the American Funding of Hindutva', which is available online on http://stopfundinghate.org/sacw/index.html
Q: What are the
broad findings of your report?
A: Using all the
documentation that we could lay our hands on, our team investigated
the sources of funding for the US-based RSS-front organisation, the
India Development and Relief Front (IDRF). This organisation had filed
for tax exemption status, claiming to be working for relief and development.
However, as we showed in our report, most of the money that it collected
in America, from Non-Resident Indians and others, and even from American
companies, was going to RSS-front organisations in India, who are actively
involved in promoting hatred against Muslims, Christians and other marginalised
communities. We showed how, from the late 1980s, the RSS had expanded
its so-called 'seva' or service wing, heavily dependent on funds from
America and Europe, to spread its network in India. Much of this money
was being channelled through the IDRF in America and Seva International
in Britain. Besides, money is also being funnelled through the illegal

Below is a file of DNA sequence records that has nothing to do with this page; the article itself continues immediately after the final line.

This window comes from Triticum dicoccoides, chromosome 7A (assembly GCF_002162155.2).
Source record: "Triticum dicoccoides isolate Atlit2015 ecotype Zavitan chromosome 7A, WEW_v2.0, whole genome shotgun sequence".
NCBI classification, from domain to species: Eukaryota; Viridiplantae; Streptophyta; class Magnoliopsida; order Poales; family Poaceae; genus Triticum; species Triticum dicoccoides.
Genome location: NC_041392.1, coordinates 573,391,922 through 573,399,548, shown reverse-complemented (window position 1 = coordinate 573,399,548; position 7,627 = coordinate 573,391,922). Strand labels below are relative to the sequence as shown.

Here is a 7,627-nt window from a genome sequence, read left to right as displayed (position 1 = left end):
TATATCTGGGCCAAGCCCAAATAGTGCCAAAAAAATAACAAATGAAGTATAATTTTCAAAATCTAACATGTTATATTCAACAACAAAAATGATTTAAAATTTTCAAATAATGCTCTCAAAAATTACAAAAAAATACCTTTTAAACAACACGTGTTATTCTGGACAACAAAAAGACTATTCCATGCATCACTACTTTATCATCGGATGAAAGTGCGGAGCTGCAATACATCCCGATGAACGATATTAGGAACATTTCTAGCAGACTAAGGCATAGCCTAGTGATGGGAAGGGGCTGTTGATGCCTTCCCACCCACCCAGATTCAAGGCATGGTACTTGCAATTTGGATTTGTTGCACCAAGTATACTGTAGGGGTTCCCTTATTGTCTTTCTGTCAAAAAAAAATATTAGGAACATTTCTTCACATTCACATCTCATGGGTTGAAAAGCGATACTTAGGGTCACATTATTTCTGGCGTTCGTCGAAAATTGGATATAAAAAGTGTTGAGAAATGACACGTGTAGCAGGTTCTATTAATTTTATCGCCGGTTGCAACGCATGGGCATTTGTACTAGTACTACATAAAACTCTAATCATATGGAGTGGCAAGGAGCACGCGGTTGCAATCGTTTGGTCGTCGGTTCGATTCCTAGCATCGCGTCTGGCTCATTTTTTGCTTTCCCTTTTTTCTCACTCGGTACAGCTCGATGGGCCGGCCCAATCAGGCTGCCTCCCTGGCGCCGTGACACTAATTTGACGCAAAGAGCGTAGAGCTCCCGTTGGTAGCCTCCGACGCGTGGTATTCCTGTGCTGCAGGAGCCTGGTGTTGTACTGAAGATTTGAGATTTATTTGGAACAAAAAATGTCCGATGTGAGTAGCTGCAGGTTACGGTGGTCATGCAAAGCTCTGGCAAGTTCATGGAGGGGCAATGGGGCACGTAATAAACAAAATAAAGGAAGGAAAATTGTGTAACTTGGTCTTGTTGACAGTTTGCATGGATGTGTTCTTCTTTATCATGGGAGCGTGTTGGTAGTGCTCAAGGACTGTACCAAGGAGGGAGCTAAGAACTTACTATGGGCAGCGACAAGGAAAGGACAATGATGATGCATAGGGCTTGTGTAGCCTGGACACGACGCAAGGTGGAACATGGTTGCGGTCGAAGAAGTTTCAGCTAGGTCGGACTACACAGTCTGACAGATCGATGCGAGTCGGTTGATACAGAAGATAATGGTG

hawala network, which, of course, we couldn't investigate.
While we focussed
on American funding of RSS organisations, a similar group in Britain
worked on British funding to these groups. Their report, titled 'In
Bad Faith: British Charity and Hindu Extremism' (available on http://www.awaazsaw.org/ibf/index.htm),
comes to similar conclusions as ours. It also shows how, in the name
of multiculturalism, the British government was funding RSS-related
groups in Britain, and some of that money made its way back to India
to fund RSS-outfits here.
Q: What impact
did your report have?
A: Well, neither
the US nor the Indian government took any action on the basis of our
report. When the report was released, in November 2002, a BJP-led coalition
was in power in India, so naturally the then Indian government could
have been expected to do nothing. But after the Congress came to power
I sent the government three memos on the subject but still nothing has
On the other hand,
following our report, some big American companies, like CISCO (the world's
largest telecom hardware manufacturer), INTEL and Hewlett Packard, as
well as some US-based NRIs, stopped funding IDRF. I think one of the
only American companies that continues to have IDRF on their list of
development organisations receiving funds is MICROSOFT, although I am
not sure if they are still funding it or not.
Through the network
that we were able to establish in the course of working on the report,
and working through the Coalition Against Genocide (www.coalitionagainstgenocide.org),
a multi-ethnic and multi-faith group of some 40 US-based organisations,
we were able to mount a successful campaign to have Modi, the Chief
Minister of Gujarat, denied a visa to enter the US. We sent out letters
to members of the US Congress and to the organisers of the conference